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My 8 year old was very satisfied:
“I’m so proud of us, Mama! Here, tell me to get a science book.”
“Ok, grab a science book.”
She ran and got it and showed me.
“See, we look at it and then we put it back where it goes!”
I’m so glad she gets excited about this; as order is not my natural forté it helps a lot!

We labeled our binders with partitions for our different subjects, too.

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I recently read a great post on the blog “Capturing the Charmed Life” about homeschooling:

The Art and Science of An Education

It’s a beautiful testament to the benefits of a flexible education tailored to your own children specifically. I like her broad vision of education as something that helps us learn how to live, not just how to pass certain exams. Definately worth reading for anyone interested in education or child-rearing.

Here’s a wonderful quote by John Taylor Gatto she included in her piece:

“Whatever an education is, it should make you a unique individual, not a conformist: it should furnish you with an original spirit with which to tackle the big challenges: it should allow you to find values which will be your road map through life; it should make you spiritually rich, a person who loves whatever you are doing; wherever you are, whomever you are with; it should teach you what is important, how to live and how to die”.

This is what I hope to do: expose my kids to great works of art, literature, science, etc and help them to develop a life-long love of learning. I also want to teach them to think for themselves, to care for others and to become the best people they can be. It’s a big goal; wish me luck!

The Glories of Butter and Sugar

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This morning my 8 year old woke up before everyone else and whispered enthusiastically: ” Mummy, let’s make muffins while it’s still quiet!” I was so happy she woke up eager to start the day together, and that I didn’t have to go commando mode and rush her off to school. I’m loving the freedom of summer, and the fact that it won’t be taken away in a few weeks, because we have decided she is going to be homeschooling with her younger sister, instead of returning to school. I get the best parts of her again…her eagerness, helpfulness and joy, instead of her exhausted moodiness after a long day away.

We had wanted to bake the day before but were out of too many things, and would have had to substitute almost everything but flour and lemon in the recipe. I’m all for ground flax egg replacer, almond milk instead of cow’s milk, apple sauce instead of oil, brown sugar instead of white, etc, but we were missing even our replacements.

So while my two oldest girls went on an outing to a horse ranch with friends, the three little ones and I went shopping. For once we bought all the stuff actually in the recipe…lovely butter, creamy milk, nice brown eggs. We even used white sugar instead of granulated because friends had given us a big bag of it. Almost a sin in my hippie herbal veggie family… 😉

The result, lovely fluffy muffins that were proclaimed: “The best ever! Just like ones from a restaurant!” And this even with sneaking in a little less sugar and half whole grain with bran and ground flax flour with the white…can’t totally deny my background! We also squeezed in half the lemon juice of the lemon we grated for the peel, and left out the lemon preserve filling. It would likely be super yummy, but would risk being perceived as an actual fruit by my two picky food purists…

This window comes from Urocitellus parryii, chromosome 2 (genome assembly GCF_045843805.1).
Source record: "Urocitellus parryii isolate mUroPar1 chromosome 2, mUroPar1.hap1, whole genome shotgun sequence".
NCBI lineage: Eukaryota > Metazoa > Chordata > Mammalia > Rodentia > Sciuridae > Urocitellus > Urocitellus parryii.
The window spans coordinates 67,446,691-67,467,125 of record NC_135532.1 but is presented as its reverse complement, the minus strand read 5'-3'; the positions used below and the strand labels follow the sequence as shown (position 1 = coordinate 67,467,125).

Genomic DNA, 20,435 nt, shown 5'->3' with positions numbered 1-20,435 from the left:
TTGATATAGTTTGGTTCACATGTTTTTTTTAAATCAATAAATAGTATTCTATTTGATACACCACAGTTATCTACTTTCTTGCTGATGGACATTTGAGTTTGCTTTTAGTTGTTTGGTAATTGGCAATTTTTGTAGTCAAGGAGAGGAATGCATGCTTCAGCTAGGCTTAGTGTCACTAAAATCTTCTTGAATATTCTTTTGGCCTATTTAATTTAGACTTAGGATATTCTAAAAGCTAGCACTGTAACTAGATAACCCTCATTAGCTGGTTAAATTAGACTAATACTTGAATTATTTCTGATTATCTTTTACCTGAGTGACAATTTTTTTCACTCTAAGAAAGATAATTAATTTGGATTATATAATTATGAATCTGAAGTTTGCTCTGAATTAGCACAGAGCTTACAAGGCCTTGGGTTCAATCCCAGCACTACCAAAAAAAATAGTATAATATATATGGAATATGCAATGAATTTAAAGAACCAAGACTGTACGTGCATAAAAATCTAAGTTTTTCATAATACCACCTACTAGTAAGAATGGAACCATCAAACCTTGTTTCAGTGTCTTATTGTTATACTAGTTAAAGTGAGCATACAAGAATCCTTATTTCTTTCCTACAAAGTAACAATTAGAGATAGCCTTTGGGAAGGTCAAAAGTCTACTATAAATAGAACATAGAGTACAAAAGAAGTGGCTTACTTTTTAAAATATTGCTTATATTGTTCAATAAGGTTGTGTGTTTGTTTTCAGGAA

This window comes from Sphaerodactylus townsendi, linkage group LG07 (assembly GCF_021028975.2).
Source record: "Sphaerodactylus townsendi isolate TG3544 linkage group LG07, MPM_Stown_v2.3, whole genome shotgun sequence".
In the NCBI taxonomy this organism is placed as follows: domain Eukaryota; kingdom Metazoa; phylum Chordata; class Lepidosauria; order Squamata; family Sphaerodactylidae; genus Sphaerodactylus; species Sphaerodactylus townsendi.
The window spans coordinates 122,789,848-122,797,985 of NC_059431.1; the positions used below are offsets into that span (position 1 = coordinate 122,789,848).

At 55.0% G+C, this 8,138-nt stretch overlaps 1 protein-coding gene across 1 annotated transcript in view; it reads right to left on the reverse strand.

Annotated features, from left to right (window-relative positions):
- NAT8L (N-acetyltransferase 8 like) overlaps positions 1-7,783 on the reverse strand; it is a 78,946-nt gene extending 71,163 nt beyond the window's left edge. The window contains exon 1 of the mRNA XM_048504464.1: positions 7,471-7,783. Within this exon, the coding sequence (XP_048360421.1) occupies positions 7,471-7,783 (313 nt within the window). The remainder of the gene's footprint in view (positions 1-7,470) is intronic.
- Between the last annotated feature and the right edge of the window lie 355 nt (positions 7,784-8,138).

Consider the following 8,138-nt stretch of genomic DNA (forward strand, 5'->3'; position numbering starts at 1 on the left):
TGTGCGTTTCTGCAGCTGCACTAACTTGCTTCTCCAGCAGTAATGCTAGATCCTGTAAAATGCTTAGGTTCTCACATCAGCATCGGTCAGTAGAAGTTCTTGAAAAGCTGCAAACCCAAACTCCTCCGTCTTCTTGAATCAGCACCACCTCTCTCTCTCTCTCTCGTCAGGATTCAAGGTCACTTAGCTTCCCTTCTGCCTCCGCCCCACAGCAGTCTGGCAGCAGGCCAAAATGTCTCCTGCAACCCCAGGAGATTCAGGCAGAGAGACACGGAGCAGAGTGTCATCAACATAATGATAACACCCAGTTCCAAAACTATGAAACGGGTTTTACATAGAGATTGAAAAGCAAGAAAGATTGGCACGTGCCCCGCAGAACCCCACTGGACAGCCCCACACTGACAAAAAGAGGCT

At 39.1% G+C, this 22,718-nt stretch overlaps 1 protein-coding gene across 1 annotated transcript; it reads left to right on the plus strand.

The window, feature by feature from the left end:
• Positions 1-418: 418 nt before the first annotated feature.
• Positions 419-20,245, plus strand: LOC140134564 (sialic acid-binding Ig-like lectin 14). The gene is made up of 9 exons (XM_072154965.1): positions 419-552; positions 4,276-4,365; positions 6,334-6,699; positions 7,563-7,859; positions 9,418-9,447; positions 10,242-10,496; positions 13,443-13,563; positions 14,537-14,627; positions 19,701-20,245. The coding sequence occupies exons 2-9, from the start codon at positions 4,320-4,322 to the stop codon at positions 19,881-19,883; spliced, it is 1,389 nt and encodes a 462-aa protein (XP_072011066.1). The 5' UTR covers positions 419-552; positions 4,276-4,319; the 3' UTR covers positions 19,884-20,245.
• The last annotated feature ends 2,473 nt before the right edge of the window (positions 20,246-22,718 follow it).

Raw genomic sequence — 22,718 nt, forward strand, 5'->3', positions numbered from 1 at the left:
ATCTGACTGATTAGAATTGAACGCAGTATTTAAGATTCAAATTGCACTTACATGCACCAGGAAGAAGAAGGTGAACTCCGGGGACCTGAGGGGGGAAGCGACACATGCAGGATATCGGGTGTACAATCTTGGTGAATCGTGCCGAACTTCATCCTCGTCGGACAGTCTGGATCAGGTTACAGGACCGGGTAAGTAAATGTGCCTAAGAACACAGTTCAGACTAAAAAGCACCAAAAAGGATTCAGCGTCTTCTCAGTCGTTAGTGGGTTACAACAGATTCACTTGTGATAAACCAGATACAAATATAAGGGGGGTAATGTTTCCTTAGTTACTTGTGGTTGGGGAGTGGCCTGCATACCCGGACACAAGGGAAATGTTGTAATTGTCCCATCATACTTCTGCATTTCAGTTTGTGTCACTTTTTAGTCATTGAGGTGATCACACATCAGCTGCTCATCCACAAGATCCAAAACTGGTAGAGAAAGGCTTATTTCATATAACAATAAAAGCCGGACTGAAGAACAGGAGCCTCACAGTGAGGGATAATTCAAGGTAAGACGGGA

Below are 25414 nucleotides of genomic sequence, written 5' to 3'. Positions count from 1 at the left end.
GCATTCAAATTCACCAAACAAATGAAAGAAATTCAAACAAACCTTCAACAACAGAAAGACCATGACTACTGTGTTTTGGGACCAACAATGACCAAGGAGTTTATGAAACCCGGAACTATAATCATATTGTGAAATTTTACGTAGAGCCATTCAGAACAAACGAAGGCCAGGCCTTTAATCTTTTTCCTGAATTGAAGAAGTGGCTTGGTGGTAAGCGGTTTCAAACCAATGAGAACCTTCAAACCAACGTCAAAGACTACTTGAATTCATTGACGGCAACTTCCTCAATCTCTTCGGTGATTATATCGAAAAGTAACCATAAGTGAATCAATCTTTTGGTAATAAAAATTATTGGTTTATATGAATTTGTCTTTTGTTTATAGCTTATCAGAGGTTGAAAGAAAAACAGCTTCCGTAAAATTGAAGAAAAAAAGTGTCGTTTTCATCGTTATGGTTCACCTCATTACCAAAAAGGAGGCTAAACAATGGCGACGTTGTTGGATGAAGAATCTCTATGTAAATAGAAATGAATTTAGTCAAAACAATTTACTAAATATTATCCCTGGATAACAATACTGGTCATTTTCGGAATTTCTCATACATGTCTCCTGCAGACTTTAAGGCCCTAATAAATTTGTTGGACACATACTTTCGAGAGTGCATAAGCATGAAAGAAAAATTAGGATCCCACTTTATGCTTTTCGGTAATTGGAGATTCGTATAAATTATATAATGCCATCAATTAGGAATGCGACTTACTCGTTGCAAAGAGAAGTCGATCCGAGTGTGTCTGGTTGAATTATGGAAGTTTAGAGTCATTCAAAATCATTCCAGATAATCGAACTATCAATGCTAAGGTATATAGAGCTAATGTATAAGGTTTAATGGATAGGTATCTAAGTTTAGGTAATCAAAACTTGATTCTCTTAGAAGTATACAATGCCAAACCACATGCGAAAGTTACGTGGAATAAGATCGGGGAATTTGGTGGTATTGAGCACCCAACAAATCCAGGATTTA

Here’s my quick and easy way to share the recipe with you:

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We made a double batch with some plain lemon mini-muffins for my girls who say, “Mmmm, that so plain!” and mean it as a compliment, and some mini-lemon blueberry loaves for the rest of us.

So here’s three cheers to our glorious friends butter and white sugar…and while they might not visit us that often, it’s pretty fun when they do!

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Corn Pops Are Good For Your Brain

“What!?” exclaim health-conscious parents everywhere. “Sugary cereal good for your brain?!” Well, they’re good for counting anyway, and therefore perfect for homeschool math lessons, on the days when workbooks won’t cut it and your kids need something tangible to help them compute.

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It happened to us the other day, that after getting stuck on a math problem in her book, my eight year old wouldn’t budge. “I’m not doing it! I hate math!” I remember feeling the same way in school myself. So I had a few options. Give up, force the issue and make a fight, or find a more fun way to teach the same concepts.

A great homeschooling mom blogger called Bonnie Landry quoted Plato on this dilemma:

“Do not train a child to learn by force or harshness; but direct them to it by what amuses their minds, so that you may be better able to discover with accuracy the peculiar bent of the genius of each.”

“Honey, want to grab some corn pops and one of those kid’s divider plates? We can do some math that way.”
Her eyes brightened. “Ok, Mummy!” Off she scuttled.

So using our handy three part plate (good for more than preventing food groups from touching, apparently), we used corn pops to add, subtract, multiply, divide, count by twos and fives, and do word problems. With a smile! And this for the supposed math-hater!

Her little brother, who is just over one, loved corn pop math, too. Especially subtraction…his expertise!

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Later that day we baked peanut butter cookies, and practised reading fractions and measuring (1/2 tsp this, 1/4 cup that, etc). Who knew math could be so yummy?!

Bonnie has a great little book called Chocolate Chip Math which gives more examples and the theory behind this fun, relationship-oriented approach to learning. Check it out:

Chocolate Chip Math

Or read more on her blog:

oh, that’s simple